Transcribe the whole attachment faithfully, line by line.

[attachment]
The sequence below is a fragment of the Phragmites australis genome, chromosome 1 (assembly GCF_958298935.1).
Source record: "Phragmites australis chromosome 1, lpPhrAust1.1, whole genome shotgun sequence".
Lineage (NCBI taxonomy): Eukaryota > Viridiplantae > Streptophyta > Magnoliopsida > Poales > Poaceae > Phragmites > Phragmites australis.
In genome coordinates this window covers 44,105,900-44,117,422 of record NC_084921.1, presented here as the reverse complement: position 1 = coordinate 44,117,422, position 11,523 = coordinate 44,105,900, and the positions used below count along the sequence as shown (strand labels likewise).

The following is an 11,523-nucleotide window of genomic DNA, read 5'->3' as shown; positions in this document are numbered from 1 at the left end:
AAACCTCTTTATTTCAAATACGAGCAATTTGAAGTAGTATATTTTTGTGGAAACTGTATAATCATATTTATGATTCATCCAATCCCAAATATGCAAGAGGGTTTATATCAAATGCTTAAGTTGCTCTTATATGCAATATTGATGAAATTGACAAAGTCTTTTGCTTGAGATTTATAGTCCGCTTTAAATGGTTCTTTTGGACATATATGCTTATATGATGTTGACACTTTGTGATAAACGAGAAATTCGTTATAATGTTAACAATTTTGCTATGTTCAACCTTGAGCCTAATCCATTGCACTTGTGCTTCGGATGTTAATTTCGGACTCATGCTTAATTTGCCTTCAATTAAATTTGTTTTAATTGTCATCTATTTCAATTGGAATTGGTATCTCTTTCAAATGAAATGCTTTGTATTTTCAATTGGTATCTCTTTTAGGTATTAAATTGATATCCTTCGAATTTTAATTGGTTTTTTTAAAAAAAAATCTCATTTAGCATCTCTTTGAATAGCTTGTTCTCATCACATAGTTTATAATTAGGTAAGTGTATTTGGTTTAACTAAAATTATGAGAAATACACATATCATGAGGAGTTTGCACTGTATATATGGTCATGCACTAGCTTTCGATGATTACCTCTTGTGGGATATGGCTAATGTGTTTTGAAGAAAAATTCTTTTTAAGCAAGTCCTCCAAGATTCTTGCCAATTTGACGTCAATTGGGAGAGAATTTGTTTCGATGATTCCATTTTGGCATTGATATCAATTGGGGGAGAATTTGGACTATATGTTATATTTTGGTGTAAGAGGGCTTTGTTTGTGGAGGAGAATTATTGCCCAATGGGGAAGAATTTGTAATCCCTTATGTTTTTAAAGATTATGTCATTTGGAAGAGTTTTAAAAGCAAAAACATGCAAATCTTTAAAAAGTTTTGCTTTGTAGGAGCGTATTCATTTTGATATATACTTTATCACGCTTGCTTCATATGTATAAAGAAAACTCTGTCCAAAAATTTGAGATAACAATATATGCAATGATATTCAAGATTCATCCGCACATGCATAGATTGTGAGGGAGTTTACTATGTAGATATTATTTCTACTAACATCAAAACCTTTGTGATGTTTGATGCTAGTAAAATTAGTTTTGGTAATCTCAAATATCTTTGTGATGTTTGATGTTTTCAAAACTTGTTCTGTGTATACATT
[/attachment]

The sequence below is a fragment of the Phragmites australis genome, chromosome 1 (assembly GCF_958298935.1).
Source record: "Phragmites australis chromosome 1, lpPhrAust1.1, whole genome shotgun sequence".
Lineage (NCBI taxonomy): Eukaryota > Viridiplantae > Streptophyta > Magnoliopsida > Poales > Poaceae > Phragmites > Phragmites australis.
In genome coordinates this window covers 44,105,900-44,117,422 of record NC_084921.1, presented here as the reverse complement: position 1 = coordinate 44,117,422, position 11,523 = coordinate 44,105,900, and the positions used below count along the sequence as shown (strand labels likewise).

The following is an 11,523-nucleotide window of genomic DNA, read 5'->3' as shown; positions in this document are numbered from 1 at the left end:
AAACCTCTTTATTTCAAATACGAGCAATTTGAAGTAGTATATTTTTGTGGAAACTGTATAATCATATTTATGATTCATCCAATCCCAAATATGCAAGAGGGTTTATATCAAATGCTTAAGTTGCTCTTATATGCAATATTGATGAAATTGACAAAGTCTTTTGCTTGAGATTTATAGTCCGCTTTAAATGGTTCTTTTGGACATATATGCTTATATGATGTTGACACTTTGTGATAAACGAGAAATTCGTTATAATGTTAACAATTTTGCTATGTTCAACCTTGAGCCTAATCCATTGCACTTGTGCTTCGGATGTTAATTTCGGACTCATGCTTAATTTGCCTTCAATTAAATTTGTTTTAATTGTCATCTATTTCAATTGGAATTGGTATCTCTTTCAAATGAAATGCTTTGTATTTTCAATTGGTATCTCTTTTAGGTATTAAATTGATATCCTTCGAATTTTAATTGGTTTTTTTAAAAAAAAATCTCATTTAGCATCTCTTTGAATAGCTTGTTCTCATCACATAGTTTATAATTAGGTAAGTGTATTTGGTTTAACTAAAATTATGAGAAATACACATATCATGAGGAGTTTGCACTGTATATATGGTCATGCACTAGCTTTCGATGATTACCTCTTGTGGGATATGGCTAATGTGTTTTGAAGAAAAATTCTTTTTAAGCAAGTCCTCCAAGATTCTTGCCAATTTGACGTCAATTGGGAGAGAATTTGTTTCGATGATTCCATTTTGGCATTGATATCAATTGGGGGAGAATTTGGACTATATGTTATATTTTGGTGTAAGAGGGCTTTGTTTGTGGAGGAGAATTATTGCCCAATGGGGAAGAATTTGTAATCCCTTATGTTTTTAAAGATTATGTCATTTGGAAGAGTTTTAAAAGCAAAAACATGCAAATCTTTAAAAAGTTTTGCTTTGTAGGAGCGTATTCATTTTGATATATACTTTATCACGCTTGCTTCATATGTATAAAGAAAACTCTGTCCAAAAATTTGAGATAACAATATATGCAATGATATTCAAGATTCATCCGCACATGCATAGATTGTGAGGGAGTTTACTATGTAGATATTATTTCTACTAACATCAAAACCTTTGTGATGTTTGATGCTAGTAAAATTAGTTTTGGTAATCTCAAATATCTTTGTGATGTTTGATGTTTTCAAAACTTGTTCTGTGTATACATT